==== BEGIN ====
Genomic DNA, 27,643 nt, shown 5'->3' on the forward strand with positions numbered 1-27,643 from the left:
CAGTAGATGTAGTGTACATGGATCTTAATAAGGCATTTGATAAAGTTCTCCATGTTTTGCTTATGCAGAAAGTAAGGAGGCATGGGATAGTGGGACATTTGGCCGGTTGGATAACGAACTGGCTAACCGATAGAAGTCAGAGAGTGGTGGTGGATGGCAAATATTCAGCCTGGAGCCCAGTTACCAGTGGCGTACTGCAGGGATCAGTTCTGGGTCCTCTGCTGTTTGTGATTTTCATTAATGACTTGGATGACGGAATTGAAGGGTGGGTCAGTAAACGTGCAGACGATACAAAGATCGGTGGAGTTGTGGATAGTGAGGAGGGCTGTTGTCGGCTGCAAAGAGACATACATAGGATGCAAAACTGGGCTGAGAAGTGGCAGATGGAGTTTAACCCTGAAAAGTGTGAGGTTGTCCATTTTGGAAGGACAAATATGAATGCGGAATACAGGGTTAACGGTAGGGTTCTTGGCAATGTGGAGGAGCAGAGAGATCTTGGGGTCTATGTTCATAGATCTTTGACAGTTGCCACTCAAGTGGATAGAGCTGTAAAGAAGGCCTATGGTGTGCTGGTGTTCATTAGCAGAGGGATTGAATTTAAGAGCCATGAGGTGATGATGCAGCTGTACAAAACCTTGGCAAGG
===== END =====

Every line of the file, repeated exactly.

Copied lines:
Genomic DNA, 27,643 nt, shown 5'->3' on the forward strand with positions numbered 1-27,643 from the left:
CAGTAGATGTAGTGTACATGGATCTTAATAAGGCATTTGATAAAGTTCTCCATGTTTTGCTTATGCAGAAAGTAAGGAGGCATGGGATAGTGGGACATTTGGCCGGTTGGATAACGAACTGGCTAACCGATAGAAGTCAGAGAGTGGTGGTGGATGGCAAATATTCAGCCTGGAGCCCAGTTACCAGTGGCGTACTGCAGGGATCAGTTCTGGGTCCTCTGCTGTTTGTGATTTTCATTAATGACTTGGATGACGGAATTGAAGGGTGGGTCAGTAAACGTGCAGACGATACAAAGATCGGTGGAGTTGTGGATAGTGAGGAGGGCTGTTGTCGGCTGCAAAGAGACATACATAGGATGCAAAACTGGGCTGAGAAGTGGCAGATGGAGTTTAACCCTGAAAAGTGTGAGGTTGTCCATTTTGGAAGGACAAATATGAATGCGGAATACAGGGTTAACGGTAGGGTTCTTGGCAATGTGGAGGAGCAGAGAGATCTTGGGGTCTATGTTCATAGATCTTTGACAGTTGCCACTCAAGTGGATAGAGCTGTAAAGAAGGCCTATGGTGTGCTGGTGTTCATTAGCAGAGGGATTGAATTTAAGAGCCATGAGGTGATGATGCAGCTGTACAAAACCTTGGCAAGG